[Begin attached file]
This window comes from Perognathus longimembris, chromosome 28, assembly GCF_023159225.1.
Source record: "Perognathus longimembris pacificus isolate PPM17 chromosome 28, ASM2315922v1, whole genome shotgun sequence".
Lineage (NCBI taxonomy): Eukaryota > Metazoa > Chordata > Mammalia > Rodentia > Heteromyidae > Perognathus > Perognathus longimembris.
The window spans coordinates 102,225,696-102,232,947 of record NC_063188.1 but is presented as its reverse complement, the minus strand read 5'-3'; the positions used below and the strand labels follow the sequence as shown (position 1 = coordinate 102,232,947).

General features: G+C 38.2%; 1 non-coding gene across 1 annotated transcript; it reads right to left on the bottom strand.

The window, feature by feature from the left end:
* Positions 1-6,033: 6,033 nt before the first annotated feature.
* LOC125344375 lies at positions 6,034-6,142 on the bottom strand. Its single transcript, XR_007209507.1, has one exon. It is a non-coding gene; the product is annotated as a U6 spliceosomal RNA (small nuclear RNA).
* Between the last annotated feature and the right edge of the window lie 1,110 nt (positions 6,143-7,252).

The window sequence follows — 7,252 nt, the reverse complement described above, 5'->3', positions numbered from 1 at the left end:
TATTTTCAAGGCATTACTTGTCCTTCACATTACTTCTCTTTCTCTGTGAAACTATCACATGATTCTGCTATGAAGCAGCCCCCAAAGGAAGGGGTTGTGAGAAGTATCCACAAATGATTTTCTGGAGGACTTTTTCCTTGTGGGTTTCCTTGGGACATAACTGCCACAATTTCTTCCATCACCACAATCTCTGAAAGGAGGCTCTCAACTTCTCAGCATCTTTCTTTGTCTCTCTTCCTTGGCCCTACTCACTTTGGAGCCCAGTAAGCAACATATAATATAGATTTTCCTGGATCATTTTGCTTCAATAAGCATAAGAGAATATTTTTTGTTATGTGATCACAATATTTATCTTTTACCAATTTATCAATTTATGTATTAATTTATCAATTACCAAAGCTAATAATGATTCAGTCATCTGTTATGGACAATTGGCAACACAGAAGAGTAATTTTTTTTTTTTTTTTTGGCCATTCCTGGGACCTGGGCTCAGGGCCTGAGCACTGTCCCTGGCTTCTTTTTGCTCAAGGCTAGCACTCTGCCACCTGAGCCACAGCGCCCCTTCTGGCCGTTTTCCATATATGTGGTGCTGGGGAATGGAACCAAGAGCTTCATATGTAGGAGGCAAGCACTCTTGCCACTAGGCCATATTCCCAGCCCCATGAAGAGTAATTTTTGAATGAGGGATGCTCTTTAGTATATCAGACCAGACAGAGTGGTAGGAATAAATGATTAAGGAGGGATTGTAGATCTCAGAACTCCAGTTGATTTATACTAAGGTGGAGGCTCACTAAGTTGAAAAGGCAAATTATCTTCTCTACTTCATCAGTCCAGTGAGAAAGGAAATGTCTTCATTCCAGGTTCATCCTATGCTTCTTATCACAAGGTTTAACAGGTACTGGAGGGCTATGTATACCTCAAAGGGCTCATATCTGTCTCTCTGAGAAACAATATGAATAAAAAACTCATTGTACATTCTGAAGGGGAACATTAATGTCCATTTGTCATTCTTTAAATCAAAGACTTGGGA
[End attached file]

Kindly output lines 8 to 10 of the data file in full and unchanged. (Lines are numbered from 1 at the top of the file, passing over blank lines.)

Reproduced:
* LOC125344375 lies at positions 6,034-6,142 on the bottom strand. Its single transcript, XR_007209507.1, has one exon. It is a non-coding gene; the product is annotated as a U6 spliceosomal RNA (small nuclear RNA).
* Between the last annotated feature and the right edge of the window lie 1,110 nt (positions 6,143-7,252).

The window sequence follows — 7,252 nt, the reverse complement described above, 5'->3', positions numbered from 1 at the left end: